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Low remittances bad for 5 Apac nations' ratings

Low remittances bad for 5 Apac nations' ratings

Five countries in the Asia-Pacific (Apac) region will have to face sovereign rating downgrades due to the impact of lower remittance inflows from migrant workers employed in the Gulf region, Fitch Ratings has warned.

Fitch expects remittance flows to decline by 12 per cent in the second half of 2020, as many of the temporary effects supporting remittance flows dissipate. Tens of thousands of migrant workers have returned to their home countries and travel restrictions have limited the flows of new workers.

The GCC, hit by dual shocks from the coronavirus pandemic and the subsequent impact on the oil market, is an important source of remittance flows, particularly for countries in South Asia. The region accounts for roughly half of remittance inflows in Bangladesh (58 per cent), Pakistan (54 per cent), Sri Lanka (45 per cent) and India (51 per cent).

Fitch forecasts a considerable contraction in growth in Gulf countries by an average of 5.6 per cent in 2020, down from 0.4 per cent last year, as a result of both the pandemic and oil price shock. Growth is forecast to rebound to an average of 2.6 per cent in 2021, but rehiring of foreign workers may be gradual. Fiscal deficits are forecast to widen sharply, to an average of 14.1 per cent of GDP in 2020 from 2.6 per cent last year, as lower oil prices drag down revenue.

The ratings agency said the deterioration in remittance inflows is likely to widen current account deficits, contributing to higher external financing needs of Apac nations. Remittances have helped keep current account deficits contained by offsetting large trade deficits. Indeed, without remittances the Philippines, Pakistan, Sri Lanka, and Bangladesh would all have large current account deficits of between seven per cent and 10 per cent of GDP, said the ratings agency.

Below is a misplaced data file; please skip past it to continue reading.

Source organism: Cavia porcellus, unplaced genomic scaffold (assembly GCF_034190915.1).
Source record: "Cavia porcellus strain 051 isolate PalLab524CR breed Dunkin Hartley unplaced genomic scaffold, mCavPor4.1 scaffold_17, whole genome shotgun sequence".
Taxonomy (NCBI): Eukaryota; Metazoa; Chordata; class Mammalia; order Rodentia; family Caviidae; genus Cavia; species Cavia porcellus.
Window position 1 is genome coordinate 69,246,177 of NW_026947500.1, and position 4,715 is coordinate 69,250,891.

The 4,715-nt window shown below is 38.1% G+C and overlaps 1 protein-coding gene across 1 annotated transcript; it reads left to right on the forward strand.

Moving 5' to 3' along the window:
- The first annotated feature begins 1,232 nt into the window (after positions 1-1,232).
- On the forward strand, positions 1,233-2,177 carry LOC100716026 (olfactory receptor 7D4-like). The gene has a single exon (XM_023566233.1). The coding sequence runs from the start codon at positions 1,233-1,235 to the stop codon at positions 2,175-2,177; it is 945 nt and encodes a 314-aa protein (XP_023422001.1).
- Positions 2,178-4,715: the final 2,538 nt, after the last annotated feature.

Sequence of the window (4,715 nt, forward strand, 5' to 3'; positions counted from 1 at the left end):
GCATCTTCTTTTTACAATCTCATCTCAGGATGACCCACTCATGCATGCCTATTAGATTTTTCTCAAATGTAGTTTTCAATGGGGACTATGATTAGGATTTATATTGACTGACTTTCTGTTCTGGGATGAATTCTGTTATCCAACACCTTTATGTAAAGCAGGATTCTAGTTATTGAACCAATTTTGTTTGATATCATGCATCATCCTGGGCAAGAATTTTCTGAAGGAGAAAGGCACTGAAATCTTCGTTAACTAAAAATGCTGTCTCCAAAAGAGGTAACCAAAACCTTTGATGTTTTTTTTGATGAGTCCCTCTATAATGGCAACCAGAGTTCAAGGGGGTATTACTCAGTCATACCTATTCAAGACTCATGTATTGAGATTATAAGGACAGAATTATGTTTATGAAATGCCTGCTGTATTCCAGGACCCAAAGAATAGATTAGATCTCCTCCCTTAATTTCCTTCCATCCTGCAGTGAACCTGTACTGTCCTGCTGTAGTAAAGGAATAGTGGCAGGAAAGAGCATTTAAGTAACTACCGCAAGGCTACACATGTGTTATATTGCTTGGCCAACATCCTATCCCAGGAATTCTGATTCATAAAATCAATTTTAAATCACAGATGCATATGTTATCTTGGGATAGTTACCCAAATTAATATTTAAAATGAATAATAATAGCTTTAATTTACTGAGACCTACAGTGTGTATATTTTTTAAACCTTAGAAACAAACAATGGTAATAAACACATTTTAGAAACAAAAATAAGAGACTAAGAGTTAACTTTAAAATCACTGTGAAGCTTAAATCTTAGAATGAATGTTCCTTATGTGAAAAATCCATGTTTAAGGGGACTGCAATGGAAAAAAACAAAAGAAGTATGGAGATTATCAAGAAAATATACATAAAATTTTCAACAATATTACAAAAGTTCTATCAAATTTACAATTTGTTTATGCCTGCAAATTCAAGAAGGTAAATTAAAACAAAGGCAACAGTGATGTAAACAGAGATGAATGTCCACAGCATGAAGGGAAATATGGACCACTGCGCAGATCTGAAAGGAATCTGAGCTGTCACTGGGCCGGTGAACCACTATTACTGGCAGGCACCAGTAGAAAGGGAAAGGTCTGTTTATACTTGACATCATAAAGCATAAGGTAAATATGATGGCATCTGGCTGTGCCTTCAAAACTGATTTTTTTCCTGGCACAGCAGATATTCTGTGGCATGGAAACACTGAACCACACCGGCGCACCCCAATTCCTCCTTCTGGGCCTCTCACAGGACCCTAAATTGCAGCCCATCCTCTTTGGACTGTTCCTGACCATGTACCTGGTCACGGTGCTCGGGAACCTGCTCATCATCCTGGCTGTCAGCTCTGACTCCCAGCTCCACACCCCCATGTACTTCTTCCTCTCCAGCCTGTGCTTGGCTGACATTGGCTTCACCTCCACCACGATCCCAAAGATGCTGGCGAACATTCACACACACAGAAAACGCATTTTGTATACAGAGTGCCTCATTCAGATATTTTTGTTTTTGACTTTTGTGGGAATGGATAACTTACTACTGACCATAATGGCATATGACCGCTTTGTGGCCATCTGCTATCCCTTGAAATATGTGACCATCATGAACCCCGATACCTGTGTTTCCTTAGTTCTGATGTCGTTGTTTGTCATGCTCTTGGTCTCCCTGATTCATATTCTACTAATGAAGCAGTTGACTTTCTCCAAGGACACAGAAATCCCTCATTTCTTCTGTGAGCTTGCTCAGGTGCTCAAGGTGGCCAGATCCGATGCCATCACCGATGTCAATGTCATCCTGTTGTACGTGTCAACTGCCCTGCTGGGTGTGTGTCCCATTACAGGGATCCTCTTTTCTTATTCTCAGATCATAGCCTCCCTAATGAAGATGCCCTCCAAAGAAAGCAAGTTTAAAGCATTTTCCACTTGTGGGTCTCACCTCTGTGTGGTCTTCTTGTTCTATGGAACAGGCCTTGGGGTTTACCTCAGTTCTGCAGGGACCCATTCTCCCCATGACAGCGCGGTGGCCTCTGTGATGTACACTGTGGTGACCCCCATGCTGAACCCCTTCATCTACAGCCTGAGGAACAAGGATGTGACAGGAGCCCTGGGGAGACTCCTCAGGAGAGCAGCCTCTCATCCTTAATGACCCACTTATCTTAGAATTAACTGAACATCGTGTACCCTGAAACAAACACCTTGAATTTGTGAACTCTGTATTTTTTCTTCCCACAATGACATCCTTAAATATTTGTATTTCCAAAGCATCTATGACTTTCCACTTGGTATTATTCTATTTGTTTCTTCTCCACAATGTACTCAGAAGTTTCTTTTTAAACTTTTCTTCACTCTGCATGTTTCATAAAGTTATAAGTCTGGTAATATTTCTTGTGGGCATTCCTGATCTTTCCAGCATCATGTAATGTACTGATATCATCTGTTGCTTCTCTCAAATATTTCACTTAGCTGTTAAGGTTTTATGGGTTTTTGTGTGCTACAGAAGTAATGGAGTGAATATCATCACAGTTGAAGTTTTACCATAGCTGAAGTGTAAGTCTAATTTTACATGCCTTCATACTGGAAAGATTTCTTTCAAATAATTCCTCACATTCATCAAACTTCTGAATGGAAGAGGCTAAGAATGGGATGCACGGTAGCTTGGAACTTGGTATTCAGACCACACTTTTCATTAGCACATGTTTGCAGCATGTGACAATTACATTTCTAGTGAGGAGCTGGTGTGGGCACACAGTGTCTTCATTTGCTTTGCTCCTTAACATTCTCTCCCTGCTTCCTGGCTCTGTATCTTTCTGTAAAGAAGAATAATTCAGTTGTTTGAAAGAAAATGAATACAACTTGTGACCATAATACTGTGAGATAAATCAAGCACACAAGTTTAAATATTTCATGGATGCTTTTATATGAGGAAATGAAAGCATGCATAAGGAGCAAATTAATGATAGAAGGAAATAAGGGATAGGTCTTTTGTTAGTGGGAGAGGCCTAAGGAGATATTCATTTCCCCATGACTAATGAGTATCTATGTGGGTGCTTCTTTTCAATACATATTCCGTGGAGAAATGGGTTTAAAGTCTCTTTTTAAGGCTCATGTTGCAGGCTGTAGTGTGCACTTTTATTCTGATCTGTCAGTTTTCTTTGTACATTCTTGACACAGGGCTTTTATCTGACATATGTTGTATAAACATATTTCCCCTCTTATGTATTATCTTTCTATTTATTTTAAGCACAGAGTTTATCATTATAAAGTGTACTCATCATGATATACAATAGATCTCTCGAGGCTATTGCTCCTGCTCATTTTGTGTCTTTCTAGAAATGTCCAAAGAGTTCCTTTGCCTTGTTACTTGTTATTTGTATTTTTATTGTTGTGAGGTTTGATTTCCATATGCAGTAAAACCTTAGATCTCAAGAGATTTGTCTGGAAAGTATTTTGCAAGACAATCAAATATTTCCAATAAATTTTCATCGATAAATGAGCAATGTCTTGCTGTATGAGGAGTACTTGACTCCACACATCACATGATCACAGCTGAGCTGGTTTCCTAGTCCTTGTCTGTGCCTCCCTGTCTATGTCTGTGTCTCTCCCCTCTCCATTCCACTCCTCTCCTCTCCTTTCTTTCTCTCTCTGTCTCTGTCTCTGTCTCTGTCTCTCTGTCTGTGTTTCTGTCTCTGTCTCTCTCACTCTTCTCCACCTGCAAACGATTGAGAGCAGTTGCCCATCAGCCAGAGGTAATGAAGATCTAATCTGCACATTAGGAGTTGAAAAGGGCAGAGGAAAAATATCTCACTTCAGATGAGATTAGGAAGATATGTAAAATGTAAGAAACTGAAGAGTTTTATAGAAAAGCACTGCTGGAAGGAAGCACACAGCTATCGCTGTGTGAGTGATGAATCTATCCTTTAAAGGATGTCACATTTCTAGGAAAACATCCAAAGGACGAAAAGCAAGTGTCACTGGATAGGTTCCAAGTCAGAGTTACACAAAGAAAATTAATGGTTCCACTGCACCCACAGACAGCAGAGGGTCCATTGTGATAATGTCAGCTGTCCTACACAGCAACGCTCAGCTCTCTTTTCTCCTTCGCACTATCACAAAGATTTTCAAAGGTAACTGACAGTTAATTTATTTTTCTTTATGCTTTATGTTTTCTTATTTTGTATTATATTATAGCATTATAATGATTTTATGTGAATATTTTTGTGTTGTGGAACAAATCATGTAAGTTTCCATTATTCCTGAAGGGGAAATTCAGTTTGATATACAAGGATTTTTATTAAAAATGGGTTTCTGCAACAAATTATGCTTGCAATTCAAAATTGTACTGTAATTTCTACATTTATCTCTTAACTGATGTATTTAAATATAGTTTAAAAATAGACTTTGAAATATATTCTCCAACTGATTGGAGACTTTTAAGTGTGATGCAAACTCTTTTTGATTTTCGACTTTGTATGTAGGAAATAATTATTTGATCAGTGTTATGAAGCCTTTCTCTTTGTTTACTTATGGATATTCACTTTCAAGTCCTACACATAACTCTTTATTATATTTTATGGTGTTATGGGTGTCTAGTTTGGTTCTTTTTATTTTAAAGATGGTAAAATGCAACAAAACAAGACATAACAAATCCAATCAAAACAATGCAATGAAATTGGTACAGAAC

Adeeb Ahamed, managing director, LuLu Financial holdings, said the Apac region has done a good job of taking early precautionary measures and sensitising its citizens to the health crisis. "Although the closure of travel led to a dip in travel and tourism from Apac countries, which affected the Middle East's forex prospects, remittances have maintained course, buoyed by several supplementary factors."

"Innovation in digital technologies has allowed the sector to rebound faster; especially as payment options such as cash collection at branches have seen fewer takers due to restrictions on outdoor movement and staggered branch timings at the collection points in Apac countries. This has helped onboard traditional customers to formal banking channels, and will further spur innovation on the digital payments front," said Ahamed.

"We expect flows to weaken in the coming quarters, even though recent amounts have been surprisingly robust in some countries due to temporary factors. Declining remittances in economies that are dependent on them may affect sovereign ratings through pressures on external finances and economic growth," Fitch analysts Jeremy Zook and Sagarika Chandra wrote.

Demand for migrant labour has provided an important and stable source of foreign-currency remittance flows for a number of Apac sovereigns, including Bangladesh (six per cent of GDP), Pakistan (7.9 per cent), Sri Lanka (eight per cent) and the Philippines (8.4 per cent).

India is the largest recipient of remittances globally but they account for a small share of GDP at 2.9 per cent.

Asia Pacific, which accounts for a third of the global migrant workforce, is likely to face remittance losses of $31.4-54.3 billion due to the coronavirus pandemic, the Asian Development Bank (ADB) said in a report. Last year, migrant workers sent $256 billion to their families in the Asia-Pacific region, according to a report by the International Fund for Agricultural Development.

According to the ADB, about 14 per cent of households in Bangladesh receive remittance income, eight per cent in the Philippines, four per cent in Pakistan and two per cent in India.

Fitch does not expect the resilience in remittances to be sustained and forecasts a decline during the second half of the year as the temporary support factors fade.

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